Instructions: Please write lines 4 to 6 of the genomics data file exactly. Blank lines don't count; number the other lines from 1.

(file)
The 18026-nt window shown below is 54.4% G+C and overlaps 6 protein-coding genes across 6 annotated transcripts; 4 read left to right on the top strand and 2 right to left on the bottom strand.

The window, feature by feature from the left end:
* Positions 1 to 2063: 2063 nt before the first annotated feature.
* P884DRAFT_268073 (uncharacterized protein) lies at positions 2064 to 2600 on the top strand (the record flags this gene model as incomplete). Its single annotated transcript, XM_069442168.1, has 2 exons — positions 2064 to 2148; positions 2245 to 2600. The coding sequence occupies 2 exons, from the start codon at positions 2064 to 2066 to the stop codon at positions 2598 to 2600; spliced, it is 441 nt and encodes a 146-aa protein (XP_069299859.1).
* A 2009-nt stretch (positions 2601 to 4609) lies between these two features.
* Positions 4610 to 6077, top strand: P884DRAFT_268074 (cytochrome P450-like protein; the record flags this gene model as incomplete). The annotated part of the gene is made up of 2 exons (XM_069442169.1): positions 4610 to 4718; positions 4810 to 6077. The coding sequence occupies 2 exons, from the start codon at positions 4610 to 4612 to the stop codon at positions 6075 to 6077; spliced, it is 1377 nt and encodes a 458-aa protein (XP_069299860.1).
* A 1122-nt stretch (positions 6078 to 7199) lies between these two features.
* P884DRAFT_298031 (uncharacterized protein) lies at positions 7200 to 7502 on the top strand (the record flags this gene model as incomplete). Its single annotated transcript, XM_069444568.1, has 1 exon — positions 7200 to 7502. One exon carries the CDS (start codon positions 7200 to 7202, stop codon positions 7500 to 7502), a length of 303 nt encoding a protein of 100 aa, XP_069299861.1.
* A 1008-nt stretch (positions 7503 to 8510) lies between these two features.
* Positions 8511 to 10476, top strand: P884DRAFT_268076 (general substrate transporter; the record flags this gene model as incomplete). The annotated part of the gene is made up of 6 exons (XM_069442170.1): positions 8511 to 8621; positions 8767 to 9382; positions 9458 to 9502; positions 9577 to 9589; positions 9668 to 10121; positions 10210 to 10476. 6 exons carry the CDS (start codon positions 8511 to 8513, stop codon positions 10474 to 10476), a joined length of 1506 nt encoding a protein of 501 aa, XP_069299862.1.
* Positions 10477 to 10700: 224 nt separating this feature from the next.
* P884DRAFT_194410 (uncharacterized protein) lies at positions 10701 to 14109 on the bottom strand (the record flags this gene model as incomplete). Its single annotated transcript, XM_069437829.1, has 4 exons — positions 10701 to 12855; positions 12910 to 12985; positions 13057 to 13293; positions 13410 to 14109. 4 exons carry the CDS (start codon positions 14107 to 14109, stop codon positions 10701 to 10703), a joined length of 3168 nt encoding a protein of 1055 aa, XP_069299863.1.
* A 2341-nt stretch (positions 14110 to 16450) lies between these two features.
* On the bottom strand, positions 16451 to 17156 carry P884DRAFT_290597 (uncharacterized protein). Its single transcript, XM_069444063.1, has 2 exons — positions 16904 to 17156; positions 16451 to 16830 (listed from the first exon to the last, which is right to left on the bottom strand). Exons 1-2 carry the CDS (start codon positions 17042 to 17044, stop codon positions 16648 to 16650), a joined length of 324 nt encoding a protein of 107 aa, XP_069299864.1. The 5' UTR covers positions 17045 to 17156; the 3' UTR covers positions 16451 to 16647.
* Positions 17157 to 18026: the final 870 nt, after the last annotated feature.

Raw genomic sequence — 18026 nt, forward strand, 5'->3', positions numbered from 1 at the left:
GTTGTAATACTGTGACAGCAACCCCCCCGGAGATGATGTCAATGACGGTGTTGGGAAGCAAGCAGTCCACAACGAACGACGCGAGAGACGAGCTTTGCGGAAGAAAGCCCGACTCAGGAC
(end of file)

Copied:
* P884DRAFT_268073 (uncharacterized protein) lies at positions 2064 to 2600 on the top strand (the record flags this gene model as incomplete). Its single annotated transcript, XM_069442168.1, has 2 exons — positions 2064 to 2148; positions 2245 to 2600. The coding sequence occupies 2 exons, from the start codon at positions 2064 to 2066 to the stop codon at positions 2598 to 2600; spliced, it is 441 nt and encodes a 146-aa protein (XP_069299859.1).
* A 2009-nt stretch (positions 2601 to 4609) lies between these two features.
* Positions 4610 to 6077, top strand: P884DRAFT_268074 (cytochrome P450-like protein; the record flags this gene model as incomplete). The annotated part of the gene is made up of 2 exons (XM_069442169.1): positions 4610 to 4718; positions 4810 to 6077. The coding sequence occupies 2 exons, from the start codon at positions 4610 to 4612 to the stop codon at positions 6075 to 6077; spliced, it is 1377 nt and encodes a 458-aa protein (XP_069299860.1).